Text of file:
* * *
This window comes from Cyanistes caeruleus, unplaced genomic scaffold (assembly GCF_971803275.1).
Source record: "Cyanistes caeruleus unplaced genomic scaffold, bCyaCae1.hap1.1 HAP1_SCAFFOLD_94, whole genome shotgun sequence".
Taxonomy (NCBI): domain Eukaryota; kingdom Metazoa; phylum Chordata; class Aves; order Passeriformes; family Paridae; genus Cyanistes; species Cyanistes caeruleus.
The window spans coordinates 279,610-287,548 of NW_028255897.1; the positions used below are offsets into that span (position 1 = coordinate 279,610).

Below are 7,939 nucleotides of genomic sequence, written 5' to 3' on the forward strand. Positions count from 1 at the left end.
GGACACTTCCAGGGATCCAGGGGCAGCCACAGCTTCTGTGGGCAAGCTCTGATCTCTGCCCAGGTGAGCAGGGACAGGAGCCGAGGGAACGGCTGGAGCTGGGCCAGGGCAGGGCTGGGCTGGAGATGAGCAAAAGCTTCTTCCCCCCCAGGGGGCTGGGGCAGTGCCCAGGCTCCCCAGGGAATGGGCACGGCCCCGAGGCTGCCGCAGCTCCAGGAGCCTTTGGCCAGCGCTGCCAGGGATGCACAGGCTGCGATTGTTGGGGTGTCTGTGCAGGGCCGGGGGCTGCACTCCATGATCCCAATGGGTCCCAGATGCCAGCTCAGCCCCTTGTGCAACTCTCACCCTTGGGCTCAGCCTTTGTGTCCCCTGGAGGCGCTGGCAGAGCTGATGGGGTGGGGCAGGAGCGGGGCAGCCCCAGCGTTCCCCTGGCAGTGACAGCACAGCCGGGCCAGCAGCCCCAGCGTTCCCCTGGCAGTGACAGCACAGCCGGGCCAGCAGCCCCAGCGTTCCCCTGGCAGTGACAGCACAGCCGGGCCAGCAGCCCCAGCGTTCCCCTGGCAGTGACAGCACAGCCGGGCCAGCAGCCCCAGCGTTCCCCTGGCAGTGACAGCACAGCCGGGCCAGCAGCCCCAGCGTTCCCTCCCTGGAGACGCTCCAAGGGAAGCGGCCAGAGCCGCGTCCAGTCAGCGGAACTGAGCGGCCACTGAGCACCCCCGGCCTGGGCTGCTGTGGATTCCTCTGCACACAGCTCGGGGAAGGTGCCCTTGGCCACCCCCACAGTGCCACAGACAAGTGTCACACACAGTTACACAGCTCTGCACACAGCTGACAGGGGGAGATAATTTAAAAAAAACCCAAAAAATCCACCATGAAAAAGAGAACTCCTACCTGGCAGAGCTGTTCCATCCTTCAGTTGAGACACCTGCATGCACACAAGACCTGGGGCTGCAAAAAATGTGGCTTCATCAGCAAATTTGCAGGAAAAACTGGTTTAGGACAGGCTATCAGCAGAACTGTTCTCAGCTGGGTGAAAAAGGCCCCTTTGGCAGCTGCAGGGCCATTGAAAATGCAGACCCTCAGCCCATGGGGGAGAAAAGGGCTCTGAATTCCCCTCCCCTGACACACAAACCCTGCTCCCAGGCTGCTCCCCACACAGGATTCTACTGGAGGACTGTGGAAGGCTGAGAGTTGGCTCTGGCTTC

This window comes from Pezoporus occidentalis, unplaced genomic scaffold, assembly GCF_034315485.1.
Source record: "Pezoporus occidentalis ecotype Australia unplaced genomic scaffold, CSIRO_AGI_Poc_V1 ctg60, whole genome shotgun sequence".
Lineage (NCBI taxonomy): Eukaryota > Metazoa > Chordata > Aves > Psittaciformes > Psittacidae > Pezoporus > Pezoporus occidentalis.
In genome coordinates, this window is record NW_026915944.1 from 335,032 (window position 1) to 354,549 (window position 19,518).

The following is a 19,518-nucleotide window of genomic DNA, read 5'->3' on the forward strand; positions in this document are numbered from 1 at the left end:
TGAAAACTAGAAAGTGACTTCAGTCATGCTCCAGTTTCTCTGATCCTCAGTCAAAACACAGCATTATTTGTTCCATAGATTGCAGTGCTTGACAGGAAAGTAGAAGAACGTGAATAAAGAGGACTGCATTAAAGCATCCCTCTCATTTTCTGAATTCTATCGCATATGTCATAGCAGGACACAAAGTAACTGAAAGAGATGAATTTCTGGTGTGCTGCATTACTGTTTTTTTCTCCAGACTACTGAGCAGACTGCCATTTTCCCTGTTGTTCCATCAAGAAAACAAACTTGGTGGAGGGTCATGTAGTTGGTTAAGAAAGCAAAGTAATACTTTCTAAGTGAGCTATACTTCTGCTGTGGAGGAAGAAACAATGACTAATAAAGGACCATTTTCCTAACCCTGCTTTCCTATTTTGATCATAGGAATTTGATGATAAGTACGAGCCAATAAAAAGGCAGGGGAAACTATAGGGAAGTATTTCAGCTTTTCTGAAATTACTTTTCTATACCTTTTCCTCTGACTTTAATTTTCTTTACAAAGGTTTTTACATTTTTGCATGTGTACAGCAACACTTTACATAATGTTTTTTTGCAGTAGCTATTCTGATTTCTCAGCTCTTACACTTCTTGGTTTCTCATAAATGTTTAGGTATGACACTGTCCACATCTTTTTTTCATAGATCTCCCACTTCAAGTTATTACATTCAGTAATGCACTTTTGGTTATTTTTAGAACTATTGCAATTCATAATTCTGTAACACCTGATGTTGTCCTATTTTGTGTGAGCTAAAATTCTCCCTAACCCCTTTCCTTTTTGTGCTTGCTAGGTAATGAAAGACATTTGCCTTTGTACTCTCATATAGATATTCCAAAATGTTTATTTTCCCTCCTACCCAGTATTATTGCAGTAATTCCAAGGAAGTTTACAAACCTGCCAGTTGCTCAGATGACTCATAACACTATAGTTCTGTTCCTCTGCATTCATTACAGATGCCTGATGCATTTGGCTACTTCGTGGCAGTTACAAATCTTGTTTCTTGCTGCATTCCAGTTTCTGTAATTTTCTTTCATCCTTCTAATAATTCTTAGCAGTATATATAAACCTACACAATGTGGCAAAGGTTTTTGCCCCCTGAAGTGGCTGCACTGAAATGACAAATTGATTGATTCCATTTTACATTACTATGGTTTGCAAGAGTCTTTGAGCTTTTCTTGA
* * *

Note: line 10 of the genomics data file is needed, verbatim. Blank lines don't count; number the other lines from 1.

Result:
In genome coordinates, this window is record NW_026915944.1 from 335,032 (window position 1) to 354,549 (window position 19,518).